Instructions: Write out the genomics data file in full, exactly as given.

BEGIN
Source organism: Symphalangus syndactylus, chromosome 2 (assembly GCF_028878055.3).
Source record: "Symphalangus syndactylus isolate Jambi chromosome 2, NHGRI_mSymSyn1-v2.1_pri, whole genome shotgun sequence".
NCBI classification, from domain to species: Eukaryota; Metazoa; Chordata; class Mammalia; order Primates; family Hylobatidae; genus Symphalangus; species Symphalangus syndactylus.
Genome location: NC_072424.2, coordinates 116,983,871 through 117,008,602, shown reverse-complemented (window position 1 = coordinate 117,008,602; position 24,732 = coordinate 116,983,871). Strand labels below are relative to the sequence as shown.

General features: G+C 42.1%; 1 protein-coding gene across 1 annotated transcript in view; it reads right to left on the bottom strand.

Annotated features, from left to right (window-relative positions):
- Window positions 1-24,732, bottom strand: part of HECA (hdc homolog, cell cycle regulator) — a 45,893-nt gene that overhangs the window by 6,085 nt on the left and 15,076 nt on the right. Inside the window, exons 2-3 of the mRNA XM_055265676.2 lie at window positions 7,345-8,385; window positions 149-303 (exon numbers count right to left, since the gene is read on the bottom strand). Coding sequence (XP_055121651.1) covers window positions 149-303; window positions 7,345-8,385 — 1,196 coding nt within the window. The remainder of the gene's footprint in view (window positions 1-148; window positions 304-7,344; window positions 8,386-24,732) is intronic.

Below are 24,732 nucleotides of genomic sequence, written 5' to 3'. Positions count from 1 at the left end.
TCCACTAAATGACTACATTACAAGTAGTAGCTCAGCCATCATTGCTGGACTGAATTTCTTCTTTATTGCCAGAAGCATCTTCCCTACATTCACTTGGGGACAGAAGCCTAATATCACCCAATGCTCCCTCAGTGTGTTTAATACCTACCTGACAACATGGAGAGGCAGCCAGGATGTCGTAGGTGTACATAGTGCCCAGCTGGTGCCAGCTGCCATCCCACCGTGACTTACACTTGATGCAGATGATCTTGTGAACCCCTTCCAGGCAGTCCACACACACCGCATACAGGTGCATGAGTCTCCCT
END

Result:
Source organism: Symphalangus syndactylus, chromosome 2 (assembly GCF_028878055.3).
Source record: "Symphalangus syndactylus isolate Jambi chromosome 2, NHGRI_mSymSyn1-v2.1_pri, whole genome shotgun sequence".
NCBI classification, from domain to species: Eukaryota; Metazoa; Chordata; class Mammalia; order Primates; family Hylobatidae; genus Symphalangus; species Symphalangus syndactylus.
Genome location: NC_072424.2, coordinates 116,983,871 through 117,008,602, shown reverse-complemented (window position 1 = coordinate 117,008,602; position 24,732 = coordinate 116,983,871). Strand labels below are relative to the sequence as shown.

General features: G+C 42.1%; 1 protein-coding gene across 1 annotated transcript in view; it reads right to left on the bottom strand.

Annotated features, from left to right (window-relative positions):
- Window positions 1-24,732, bottom strand: part of HECA (hdc homolog, cell cycle regulator) — a 45,893-nt gene that overhangs the window by 6,085 nt on the left and 15,076 nt on the right. Inside the window, exons 2-3 of the mRNA XM_055265676.2 lie at window positions 7,345-8,385; window positions 149-303 (exon numbers count right to left, since the gene is read on the bottom strand). Coding sequence (XP_055121651.1) covers window positions 149-303; window positions 7,345-8,385 — 1,196 coding nt within the window. The remainder of the gene's footprint in view (window positions 1-148; window positions 304-7,344; window positions 8,386-24,732) is intronic.

Below are 24,732 nucleotides of genomic sequence, written 5' to 3'. Positions count from 1 at the left end.
TCCACTAAATGACTACATTACAAGTAGTAGCTCAGCCATCATTGCTGGACTGAATTTCTTCTTTATTGCCAGAAGCATCTTCCCTACATTCACTTGGGGACAGAAGCCTAATATCACCCAATGCTCCCTCAGTGTGTTTAATACCTACCTGACAACATGGAGAGGCAGCCAGGATGTCGTAGGTGTACATAGTGCCCAGCTGGTGCCAGCTGCCATCCCACCGTGACTTACACTTGATGCAGATGATCTTGTGAACCCCTTCCAGGCAGTCCACACACACCGCATACAGGTGCATGAGTCTCCCT